US 3904119 A
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United States Patent [191 Watkins [4 1 Sept. 9, 1975 AIR-FUEL SPRAY NOZZLE  Inventor: Sidney C. Watkins, Bridgeport,
 Assignec: Avco Corporation, Stratford, Conn.
 Filed? Dec. 5, 1973  App]. No.: 422,094
 US. Cl 239/405; 60/39.74 R; 239/431  Int. Cl. B0513 7/10; B05B 7/06  Field of Search 239/399, 403, 405, 406,
 References Cited UNITED STATES PATENTS 7/1924 Wright 239/430 X 7/1936 Tracy 239/405 X 2,682,302 6/1954 Cote 60/3974 R 2,855,033 10/1958 Furczyk.. 239/406 2,878,065 3/1959 Watkins 239/405 X 3,608,831 9/1971 Accrington 239/406 3,713,588 1/1973 Sharpe 239/406 X 3,735,778 5/1973 Garnier 239/425 X 3,790,086 2/1974 Masai 239/406 Primary ExaminerM. Henson Wood, Jr.
Assistant Examiner-Andres Kashnikow Attorney, Agent, or Firm-Charles M. Hogan; lrwin P. Garfinkle; Eugene C. Goodale 57 ABSTRACT A spray nozzle is disclosed for obtaining an air-fuel mixture within the confines of the nozzle. Fuel is directed radially outwardly from a central housing into a helical passage about the central housing. Air passing in the helical passage between the central housing and outer wall mixes with the fuel so that a uniform mixture of fuel and air exits from the nozzle into the surrounding area.
2 Claims, 4 Drawing Figures PATENTED SEP 91975 FIG.4
AIR-FUEL SPRAY NOZZLE BACKGROUND OF THE INVENTION This invention relates generally to fuel atomizing nozzles, but more particularly to air-fuel spray nozzles to provide a uniformly atomized air-fuel mixture.
The use of air-spray fuel injection systems is widely known particularly in the internal combustion engine field, where it is important to insure that finely atomized fuel, at the correct air-fuel ratio, is supplied to the engine for ignition. Gas turbine engines, however, have similar requirements for ignition, but somewhat less stringent requirements after ignition is achieved. In one particular type of combustor it is necessary to supply a fuel-air mixture of substantially constant richness ratio having a uniform droplet size into the primary zone through an annular duct. The means of fuel atomization must not allow any of the fuel droplets produced to wet the walls of the duct, since wet walls provide big drops that will sooner or later enter the combustor and pass through it, largely unburnt. All prior type pressure atomizing nozzles can achieve the level of atomization required, but some fuel droplets will possess sufficient momentum to pass through the airstream, and impinge on the duct walls. Streaky sprays, normally acceptable, contain large drops which cannot follow the airstream, and either impinge on the duct walls or enter the primary zone and burn poorly, or not at all.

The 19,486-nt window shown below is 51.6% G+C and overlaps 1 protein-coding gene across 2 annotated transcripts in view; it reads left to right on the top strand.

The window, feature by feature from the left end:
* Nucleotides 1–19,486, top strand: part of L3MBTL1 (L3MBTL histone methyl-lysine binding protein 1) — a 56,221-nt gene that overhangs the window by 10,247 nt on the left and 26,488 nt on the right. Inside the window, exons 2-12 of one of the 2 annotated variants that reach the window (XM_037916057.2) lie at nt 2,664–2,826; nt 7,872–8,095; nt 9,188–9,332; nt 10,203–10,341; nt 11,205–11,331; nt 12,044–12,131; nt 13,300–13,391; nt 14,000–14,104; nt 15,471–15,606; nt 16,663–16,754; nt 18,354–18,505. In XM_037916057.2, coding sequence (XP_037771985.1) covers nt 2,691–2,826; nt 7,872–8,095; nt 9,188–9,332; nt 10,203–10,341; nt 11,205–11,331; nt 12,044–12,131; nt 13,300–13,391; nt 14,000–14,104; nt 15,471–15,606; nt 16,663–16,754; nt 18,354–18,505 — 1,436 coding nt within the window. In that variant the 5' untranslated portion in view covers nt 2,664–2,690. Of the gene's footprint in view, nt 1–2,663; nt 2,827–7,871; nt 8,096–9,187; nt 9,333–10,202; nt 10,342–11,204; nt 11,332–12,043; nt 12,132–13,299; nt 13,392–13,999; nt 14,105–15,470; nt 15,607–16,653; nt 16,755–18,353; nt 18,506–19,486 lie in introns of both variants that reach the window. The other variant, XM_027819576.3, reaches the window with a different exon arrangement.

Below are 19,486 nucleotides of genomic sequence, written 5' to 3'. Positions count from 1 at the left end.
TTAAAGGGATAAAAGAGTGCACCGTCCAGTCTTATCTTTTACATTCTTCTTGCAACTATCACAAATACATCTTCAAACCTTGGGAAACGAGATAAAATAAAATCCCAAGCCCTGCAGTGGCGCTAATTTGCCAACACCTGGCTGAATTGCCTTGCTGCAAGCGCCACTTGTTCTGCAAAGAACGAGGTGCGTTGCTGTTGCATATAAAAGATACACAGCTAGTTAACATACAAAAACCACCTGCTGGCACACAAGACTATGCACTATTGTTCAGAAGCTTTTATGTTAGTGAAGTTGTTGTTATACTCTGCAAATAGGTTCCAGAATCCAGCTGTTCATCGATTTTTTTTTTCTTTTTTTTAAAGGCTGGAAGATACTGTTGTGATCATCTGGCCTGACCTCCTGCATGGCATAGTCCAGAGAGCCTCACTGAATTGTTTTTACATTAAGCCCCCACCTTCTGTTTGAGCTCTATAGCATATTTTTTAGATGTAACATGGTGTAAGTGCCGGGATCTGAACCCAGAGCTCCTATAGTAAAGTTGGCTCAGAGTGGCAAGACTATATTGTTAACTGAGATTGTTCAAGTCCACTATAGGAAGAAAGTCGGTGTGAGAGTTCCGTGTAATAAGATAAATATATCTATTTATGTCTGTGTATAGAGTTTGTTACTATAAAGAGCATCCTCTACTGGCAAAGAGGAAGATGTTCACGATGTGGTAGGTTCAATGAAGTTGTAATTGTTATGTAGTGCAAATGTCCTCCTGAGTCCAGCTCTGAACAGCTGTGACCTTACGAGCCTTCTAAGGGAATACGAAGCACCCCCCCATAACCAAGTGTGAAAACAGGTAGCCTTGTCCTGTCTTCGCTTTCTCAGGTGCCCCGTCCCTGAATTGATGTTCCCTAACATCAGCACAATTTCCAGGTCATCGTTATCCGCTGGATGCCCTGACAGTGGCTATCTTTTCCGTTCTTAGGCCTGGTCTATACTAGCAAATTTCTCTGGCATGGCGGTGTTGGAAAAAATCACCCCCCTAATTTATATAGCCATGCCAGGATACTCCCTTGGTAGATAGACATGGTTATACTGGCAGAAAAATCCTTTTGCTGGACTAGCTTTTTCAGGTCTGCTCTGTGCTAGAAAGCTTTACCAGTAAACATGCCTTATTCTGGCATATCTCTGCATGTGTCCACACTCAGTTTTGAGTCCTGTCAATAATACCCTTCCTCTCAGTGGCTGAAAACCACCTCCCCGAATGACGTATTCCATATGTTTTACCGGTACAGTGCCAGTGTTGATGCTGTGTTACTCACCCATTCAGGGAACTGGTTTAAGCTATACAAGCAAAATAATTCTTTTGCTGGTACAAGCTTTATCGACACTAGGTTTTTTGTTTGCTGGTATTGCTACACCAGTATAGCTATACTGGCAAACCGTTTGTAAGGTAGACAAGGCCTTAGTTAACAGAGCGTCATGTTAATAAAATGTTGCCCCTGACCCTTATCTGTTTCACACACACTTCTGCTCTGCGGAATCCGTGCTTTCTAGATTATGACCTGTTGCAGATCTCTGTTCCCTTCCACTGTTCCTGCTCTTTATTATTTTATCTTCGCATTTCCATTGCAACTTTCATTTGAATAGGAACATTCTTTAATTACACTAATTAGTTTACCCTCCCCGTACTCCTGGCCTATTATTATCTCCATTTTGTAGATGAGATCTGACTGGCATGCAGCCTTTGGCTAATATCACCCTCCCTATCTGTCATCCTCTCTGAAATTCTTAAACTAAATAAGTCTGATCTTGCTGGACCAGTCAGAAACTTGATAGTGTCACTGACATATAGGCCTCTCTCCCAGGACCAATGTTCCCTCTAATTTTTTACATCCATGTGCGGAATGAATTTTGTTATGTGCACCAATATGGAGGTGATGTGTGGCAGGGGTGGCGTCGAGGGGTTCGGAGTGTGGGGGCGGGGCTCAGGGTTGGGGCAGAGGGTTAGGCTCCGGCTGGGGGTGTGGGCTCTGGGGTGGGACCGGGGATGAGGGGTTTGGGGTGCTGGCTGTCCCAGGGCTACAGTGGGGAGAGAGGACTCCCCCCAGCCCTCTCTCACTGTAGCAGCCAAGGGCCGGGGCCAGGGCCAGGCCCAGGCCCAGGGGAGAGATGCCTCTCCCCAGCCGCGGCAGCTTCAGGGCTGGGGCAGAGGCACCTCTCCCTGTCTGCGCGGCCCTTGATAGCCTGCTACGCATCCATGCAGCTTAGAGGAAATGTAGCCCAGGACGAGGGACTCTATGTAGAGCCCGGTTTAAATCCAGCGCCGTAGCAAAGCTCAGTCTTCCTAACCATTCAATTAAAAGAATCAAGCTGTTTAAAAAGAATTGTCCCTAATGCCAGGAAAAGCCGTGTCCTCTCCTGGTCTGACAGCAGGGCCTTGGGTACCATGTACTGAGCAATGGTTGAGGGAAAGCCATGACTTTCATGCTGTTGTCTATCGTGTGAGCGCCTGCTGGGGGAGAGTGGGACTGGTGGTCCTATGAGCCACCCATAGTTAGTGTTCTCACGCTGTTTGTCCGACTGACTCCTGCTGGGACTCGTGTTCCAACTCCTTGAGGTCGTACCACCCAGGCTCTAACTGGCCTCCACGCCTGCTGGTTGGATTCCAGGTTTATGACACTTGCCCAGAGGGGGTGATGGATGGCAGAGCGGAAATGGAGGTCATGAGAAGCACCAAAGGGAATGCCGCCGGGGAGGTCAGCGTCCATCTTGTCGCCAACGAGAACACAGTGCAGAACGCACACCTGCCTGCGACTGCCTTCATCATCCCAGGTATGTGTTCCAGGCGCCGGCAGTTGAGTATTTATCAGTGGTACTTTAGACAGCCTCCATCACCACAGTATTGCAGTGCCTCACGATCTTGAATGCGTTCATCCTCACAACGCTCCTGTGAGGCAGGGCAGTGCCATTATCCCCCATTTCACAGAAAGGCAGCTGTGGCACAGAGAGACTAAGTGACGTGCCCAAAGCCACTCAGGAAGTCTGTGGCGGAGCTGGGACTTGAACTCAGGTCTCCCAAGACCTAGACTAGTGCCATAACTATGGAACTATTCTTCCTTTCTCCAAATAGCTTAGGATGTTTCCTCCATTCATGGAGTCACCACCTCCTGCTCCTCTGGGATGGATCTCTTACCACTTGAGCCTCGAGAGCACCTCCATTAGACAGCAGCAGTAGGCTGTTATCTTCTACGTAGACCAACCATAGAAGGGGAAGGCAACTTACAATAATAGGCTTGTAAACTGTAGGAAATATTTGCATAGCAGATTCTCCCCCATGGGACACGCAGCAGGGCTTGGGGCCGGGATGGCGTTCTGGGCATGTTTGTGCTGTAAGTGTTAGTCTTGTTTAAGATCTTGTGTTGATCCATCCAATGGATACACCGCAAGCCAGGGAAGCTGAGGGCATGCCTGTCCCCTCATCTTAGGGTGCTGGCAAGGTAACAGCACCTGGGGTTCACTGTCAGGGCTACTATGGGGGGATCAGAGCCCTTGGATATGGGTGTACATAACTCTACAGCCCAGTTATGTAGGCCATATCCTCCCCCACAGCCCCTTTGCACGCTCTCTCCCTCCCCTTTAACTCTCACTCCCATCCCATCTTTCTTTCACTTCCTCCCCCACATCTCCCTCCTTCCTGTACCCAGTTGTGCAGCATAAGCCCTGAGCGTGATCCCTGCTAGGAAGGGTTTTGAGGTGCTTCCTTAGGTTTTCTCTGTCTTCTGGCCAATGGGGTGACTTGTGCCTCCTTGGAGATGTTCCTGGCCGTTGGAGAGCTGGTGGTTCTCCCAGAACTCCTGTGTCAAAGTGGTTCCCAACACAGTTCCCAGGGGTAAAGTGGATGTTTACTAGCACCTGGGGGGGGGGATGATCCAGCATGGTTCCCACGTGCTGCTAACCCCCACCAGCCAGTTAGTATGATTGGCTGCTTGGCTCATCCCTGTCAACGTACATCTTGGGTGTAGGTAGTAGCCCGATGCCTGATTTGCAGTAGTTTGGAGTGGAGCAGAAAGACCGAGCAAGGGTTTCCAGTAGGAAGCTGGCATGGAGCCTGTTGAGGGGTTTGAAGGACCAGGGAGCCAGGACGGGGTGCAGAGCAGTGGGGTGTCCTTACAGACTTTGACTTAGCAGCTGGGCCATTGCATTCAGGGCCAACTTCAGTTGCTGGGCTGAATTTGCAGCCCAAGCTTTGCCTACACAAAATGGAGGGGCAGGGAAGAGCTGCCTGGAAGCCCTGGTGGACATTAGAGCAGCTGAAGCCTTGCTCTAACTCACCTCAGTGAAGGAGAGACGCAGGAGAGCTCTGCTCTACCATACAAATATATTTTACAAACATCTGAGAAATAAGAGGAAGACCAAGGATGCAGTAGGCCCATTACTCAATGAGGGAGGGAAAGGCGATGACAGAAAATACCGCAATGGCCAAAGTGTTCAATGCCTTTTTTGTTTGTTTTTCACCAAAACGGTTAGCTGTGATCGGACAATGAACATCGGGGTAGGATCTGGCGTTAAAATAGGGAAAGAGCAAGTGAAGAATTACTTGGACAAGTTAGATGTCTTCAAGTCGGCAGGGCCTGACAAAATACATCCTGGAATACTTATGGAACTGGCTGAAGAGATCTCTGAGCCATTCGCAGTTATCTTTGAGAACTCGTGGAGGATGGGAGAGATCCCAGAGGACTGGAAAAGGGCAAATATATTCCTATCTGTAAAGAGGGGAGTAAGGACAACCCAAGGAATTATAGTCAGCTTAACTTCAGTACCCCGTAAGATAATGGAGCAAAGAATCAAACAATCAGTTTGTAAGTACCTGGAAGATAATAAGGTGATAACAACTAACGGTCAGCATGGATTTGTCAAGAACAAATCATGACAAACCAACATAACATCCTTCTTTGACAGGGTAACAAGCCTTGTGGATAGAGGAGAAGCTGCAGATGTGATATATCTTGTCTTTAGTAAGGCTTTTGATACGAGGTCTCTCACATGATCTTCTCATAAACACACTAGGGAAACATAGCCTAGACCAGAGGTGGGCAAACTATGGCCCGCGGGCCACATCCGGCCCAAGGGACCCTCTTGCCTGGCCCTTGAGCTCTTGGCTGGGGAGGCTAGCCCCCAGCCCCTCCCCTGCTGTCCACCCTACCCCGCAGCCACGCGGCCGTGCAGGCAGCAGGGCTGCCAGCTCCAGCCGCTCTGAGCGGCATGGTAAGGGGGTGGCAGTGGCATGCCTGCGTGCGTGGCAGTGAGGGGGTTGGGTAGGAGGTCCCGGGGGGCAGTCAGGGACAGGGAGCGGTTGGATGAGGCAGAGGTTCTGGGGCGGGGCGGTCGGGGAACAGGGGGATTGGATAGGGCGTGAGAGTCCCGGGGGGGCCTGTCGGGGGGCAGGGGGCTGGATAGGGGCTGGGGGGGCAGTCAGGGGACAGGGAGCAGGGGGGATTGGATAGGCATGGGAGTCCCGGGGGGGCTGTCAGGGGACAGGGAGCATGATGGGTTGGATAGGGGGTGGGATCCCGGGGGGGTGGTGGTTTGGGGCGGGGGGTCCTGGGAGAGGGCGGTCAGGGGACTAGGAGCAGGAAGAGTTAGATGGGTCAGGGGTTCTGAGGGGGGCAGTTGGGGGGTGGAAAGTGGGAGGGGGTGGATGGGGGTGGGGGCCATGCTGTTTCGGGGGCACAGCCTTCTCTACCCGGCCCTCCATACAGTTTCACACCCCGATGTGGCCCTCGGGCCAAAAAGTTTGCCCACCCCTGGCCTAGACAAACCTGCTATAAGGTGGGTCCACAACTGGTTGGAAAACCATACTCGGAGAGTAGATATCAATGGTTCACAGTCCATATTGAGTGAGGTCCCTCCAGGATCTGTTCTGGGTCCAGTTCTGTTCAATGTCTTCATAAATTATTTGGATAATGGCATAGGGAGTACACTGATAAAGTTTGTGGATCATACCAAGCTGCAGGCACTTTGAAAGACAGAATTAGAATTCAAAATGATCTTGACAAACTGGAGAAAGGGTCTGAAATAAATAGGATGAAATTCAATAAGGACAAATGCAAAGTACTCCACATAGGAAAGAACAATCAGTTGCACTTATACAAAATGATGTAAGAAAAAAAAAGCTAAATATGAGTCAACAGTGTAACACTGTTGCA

Accordingly, it is the object of this invention to provide an air-fuel spray nozzle which permits the air and fuel to be mixed within the space of the nozzle.
A further object of this invention is to provide an airfuel spray nozzle which will atomize the fuel for mixture with the air.
A still further object of this invention is to provide an air-fuel spray nozzle which provides a uniformly distributed air-fuel mixture exiting from the nozzle.
SUMMARY OF THE INVENTION This invention provides an improved air-fuel spray nozzle having particular utility in gas turbine engines. The nozzle directs fuel radially outwardly from a central housing into helical passages formed between the central housing and outer wall. Air passing through the helical passages mixes with the fuel therein such that a uniformly distributed air-fuel mixture exits from the nozzle into the surrounding area. Means are provided to equalize and insure that an equal mixture occurs.
Other objects, details, uses and advantages of this invention will become apparent as the following description of one exemplary embodiment thereof presented in the accompanying drawings proceeds.
BRIEF DESCRIPTION OF THE DRAWINGS The accompanying drawings show a present exemplary embodiment of this invention in which:
FIG. 1 is a partial cross-sectional view of a gas turbine combustor incorporating the nozzle of this invention;
FIG. 2 is an enlarged cross-sectional view of the spray nozzle of this invention;